I don’t know about you, but I haven’t spent a whole lot of time looking at job postings lately. Perhaps that’s because I quit my full-time job during a global pandemic to start building my own thing, but that’s a story for another day.
What I do spend a lot of time looking at is my LinkedIn feed. I can’t help it — “Once a recruiter, always a recruiter,” they say. And just like anyone else on LinkedIn, you never know what the algorithm will feed you on any given day. Today, it happened to be a job posting.
I attended a webinar the other day that culminated, like all webinars do, in a Q&A session with the speaker. An early-in-career attendee was looking for advice about how she could make more money. “What you probably want to look for and apply to are management positions because those typically pay more,” the speaker told her.
She wasn’t wrong. Managers do typically get paid more than individuals contributors.
But compensation is far from the only consideration one should take into account when it comes to deciding whether or not to step into team leadership. And yet, the speaker made no…
Is it just me, or do you also feel like you’ve put a lot of major life events on hold for the last year? So many things have been sitting in a sort of pandemic-induced purgatory, including our careers. Even if you hated your job pre-pandemic and were planning to leave, you probably felt grateful even to have a job during these last 12 months when so many did not. And when we’re feeling guilted into gratitude, we tend to stay put and stick it out.
If you’re a team leader, you’re probably used to wearing many hats. Among those demands is the expectation that you will inspire and motivate your people, influence your colleagues, and develop the next generation of leaders. And, while you’re at it, make sure that you stay within budget, outperform your KPIs, and ensure your team does the same. Are we having fun yet?
McKinsey recently published new research on the impact bosses have on their teams, and I’ll be honest — it ain’t good.
56% of American workers say that their boss is “mildly or highly toxic,” and 75% of Americans say that their boss “is the most stressful part of their workday.” Yikes.
So if you’re someone’s boss, I have to ask — could this be you?
According to McKinsey’s research, it could be. They found that “bosses consistently underestimate how their actions affect and will be interpreted by others.” …
Have you ever experienced a lightbulb moment? People describe these as moments of sudden inspiration, revelation, or recognition. I experienced my own lightbulb moment just a few days ago as I was reading Adam Grant’s newest book, Think Again, which explores “the power of knowing what you don’t know.”
I was struck by a moment of recognition where I suddenly had the perfect words to describe something that I couldn’t have defined even an hour before.
For years I’ve struggled to find the perfect words to summarize how I approach coaching and influencing others to change at work. When asked…
When I was toying with the idea of leaving corporate to start my consulting firm, plenty of people were happy to provide guidance on how to make that leap. As former colleagues and trusted advisors offered various pieces of advice, one comment kept popping up over and over again.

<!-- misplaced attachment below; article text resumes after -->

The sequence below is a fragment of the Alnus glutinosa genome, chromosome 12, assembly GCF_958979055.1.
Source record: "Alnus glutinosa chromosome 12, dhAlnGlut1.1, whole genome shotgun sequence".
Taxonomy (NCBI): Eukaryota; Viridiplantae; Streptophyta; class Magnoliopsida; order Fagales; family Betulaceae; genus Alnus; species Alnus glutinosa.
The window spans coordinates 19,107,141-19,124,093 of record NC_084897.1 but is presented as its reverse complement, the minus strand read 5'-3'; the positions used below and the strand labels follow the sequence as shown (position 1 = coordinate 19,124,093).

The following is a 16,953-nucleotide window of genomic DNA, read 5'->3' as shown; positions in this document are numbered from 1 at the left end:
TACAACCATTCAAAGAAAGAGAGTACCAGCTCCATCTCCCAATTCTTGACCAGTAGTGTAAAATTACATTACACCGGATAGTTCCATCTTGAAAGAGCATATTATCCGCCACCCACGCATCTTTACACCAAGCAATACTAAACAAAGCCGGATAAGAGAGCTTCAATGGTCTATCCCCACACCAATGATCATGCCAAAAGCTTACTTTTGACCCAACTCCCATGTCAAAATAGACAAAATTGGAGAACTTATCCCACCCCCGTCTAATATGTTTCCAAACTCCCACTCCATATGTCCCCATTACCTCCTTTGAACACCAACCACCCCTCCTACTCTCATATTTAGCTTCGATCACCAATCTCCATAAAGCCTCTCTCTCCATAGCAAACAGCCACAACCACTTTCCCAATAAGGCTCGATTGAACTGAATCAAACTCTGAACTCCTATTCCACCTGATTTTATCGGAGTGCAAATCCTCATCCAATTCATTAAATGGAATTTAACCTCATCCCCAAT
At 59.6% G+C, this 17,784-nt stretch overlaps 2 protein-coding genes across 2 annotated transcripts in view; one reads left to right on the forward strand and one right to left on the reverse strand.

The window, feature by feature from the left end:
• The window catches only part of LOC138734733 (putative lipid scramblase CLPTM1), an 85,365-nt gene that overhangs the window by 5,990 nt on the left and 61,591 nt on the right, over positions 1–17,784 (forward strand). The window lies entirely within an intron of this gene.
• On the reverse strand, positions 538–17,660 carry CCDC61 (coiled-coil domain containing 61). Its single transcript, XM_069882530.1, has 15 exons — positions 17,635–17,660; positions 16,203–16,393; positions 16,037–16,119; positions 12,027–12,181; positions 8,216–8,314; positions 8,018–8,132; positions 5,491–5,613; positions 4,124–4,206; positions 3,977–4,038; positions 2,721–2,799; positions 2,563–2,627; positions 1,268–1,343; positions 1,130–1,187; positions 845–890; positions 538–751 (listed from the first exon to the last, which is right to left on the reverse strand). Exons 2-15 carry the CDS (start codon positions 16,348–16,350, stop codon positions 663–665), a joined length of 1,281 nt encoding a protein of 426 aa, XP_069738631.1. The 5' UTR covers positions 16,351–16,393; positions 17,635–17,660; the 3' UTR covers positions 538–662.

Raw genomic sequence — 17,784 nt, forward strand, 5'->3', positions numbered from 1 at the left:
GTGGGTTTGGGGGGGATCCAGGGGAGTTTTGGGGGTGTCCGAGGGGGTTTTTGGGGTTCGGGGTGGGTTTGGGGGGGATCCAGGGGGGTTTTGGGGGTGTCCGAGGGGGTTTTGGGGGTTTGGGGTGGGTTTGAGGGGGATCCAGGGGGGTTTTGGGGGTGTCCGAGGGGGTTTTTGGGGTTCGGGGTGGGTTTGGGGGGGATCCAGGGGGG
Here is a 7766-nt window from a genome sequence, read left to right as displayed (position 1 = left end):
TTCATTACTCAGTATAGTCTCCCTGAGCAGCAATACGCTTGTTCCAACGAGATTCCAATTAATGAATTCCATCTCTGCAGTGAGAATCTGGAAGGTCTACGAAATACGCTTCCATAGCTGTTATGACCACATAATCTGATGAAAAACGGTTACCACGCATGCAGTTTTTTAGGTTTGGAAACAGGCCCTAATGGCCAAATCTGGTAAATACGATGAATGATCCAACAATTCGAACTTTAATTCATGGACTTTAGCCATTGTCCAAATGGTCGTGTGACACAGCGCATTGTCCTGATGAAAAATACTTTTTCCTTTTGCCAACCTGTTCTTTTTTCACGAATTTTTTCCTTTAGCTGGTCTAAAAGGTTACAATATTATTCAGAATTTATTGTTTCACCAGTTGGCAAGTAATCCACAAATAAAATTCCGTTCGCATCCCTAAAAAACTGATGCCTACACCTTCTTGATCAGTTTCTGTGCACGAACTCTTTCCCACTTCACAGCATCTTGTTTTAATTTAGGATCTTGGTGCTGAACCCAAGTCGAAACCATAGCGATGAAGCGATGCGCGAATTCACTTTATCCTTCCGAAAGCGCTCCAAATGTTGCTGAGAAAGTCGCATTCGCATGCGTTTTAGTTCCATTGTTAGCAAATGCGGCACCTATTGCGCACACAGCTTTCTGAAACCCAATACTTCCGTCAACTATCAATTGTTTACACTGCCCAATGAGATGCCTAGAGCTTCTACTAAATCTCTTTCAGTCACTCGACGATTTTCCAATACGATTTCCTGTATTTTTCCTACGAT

“If you want to be successful at doing your own thing,” they’d say, “you have to be seen as a thought leader.”
A thought leader is someone who uses their expertise and perspective in a specific industry to offer unique guidance, inspire innovation and influence others. And this made sense as…
Have you heard the adage, “sh*t rolls downhill?” It means that whatever unpleasant thing is happening at the top of any chain of command will inevitably “roll downhill” impacting everyone down to the entry-level.
Nowhere is this more true than at work.
The boss has a bad day, he lashes out at his direct reports, and they subsequently lash out at each of their direct reports after that.
Or, your boss doesn’t respect your time, so you don’t feel the need to respect your team’s time either. If you have to stay late, so should they.
Or, the CEO behaves…
I’ve said it before, and I’ll say it again — no one will ever care as much about your career as you will. Not your boss, not your partner, not even your parents. As such, we must own both the circumstances we find ourselves in and the impact that changing those circumstances may have on our careers.
Too often, when we’re unhappy about something that didn’t go according to plan or disappointed with how something turned out, we’re quick to point the finger at others.
My boss never told me I needed to improve at this.
He only got the…
We often hear company executives talk about the kind of culture they offer their employees. Apple says it has a culture of innovation, Gamestop’s culture revolves around creativity and agility, and GE is known for its results-oriented culture. And, while the above descriptions are focused strictly on performance, there’s an alternative type of culture that’s getting a lot of buzz these days; the learning culture.
According to the Society for HR Management (SHRM), A learning culture “consists of a community of workers instilled with a ‘growth mindset.’ …